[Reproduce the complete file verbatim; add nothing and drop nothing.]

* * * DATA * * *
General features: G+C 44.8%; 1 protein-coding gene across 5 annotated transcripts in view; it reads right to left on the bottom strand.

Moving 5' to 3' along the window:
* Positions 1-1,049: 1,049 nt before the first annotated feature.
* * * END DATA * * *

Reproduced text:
General features: G+C 44.8%; 1 protein-coding gene across 5 annotated transcripts in view; it reads right to left on the bottom strand.

Moving 5' to 3' along the window:
* Positions 1-1,049: 1,049 nt before the first annotated feature.